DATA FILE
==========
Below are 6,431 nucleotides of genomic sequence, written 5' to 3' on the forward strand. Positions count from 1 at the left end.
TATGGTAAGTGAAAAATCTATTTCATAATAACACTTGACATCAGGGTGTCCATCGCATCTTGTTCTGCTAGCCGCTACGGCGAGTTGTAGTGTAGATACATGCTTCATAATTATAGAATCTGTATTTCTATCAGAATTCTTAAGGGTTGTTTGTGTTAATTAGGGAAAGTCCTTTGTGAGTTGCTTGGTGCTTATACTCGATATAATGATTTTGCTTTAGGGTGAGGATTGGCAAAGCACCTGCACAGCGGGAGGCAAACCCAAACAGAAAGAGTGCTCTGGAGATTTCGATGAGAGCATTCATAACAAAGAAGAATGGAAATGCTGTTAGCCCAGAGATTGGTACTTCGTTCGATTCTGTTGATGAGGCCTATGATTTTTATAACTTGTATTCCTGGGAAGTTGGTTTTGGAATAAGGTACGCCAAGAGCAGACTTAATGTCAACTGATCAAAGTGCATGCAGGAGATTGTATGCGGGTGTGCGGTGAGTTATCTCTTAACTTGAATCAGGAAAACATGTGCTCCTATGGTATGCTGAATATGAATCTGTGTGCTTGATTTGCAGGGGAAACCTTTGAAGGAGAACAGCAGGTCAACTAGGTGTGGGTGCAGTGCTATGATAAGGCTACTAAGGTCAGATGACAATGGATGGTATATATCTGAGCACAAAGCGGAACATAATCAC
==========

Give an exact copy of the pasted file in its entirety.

Below are 6,431 nucleotides of genomic sequence, written 5' to 3' on the forward strand. Positions count from 1 at the left end.
TATGGTAAGTGAAAAATCTATTTCATAATAACACTTGACATCAGGGTGTCCATCGCATCTTGTTCTGCTAGCCGCTACGGCGAGTTGTAGTGTAGATACATGCTTCATAATTATAGAATCTGTATTTCTATCAGAATTCTTAAGGGTTGTTTGTGTTAATTAGGGAAAGTCCTTTGTGAGTTGCTTGGTGCTTATACTCGATATAATGATTTTGCTTTAGGGTGAGGATTGGCAAAGCACCTGCACAGCGGGAGGCAAACCCAAACAGAAAGAGTGCTCTGGAGATTTCGATGAGAGCATTCATAACAAAGAAGAATGGAAATGCTGTTAGCCCAGAGATTGGTACTTCGTTCGATTCTGTTGATGAGGCCTATGATTTTTATAACTTGTATTCCTGGGAAGTTGGTTTTGGAATAAGGTACGCCAAGAGCAGACTTAATGTCAACTGATCAAAGTGCATGCAGGAGATTGTATGCGGGTGTGCGGTGAGTTATCTCTTAACTTGAATCAGGAAAACATGTGCTCCTATGGTATGCTGAATATGAATCTGTGTGCTTGATTTGCAGGGGAAACCTTTGAAGGAGAACAGCAGGTCAACTAGGTGTGGGTGCAGTGCTATGATAAGGCTACTAAGGTCAGATGACAATGGATGGTATATATCTGAGCACAAAGCGGAACATAATCAC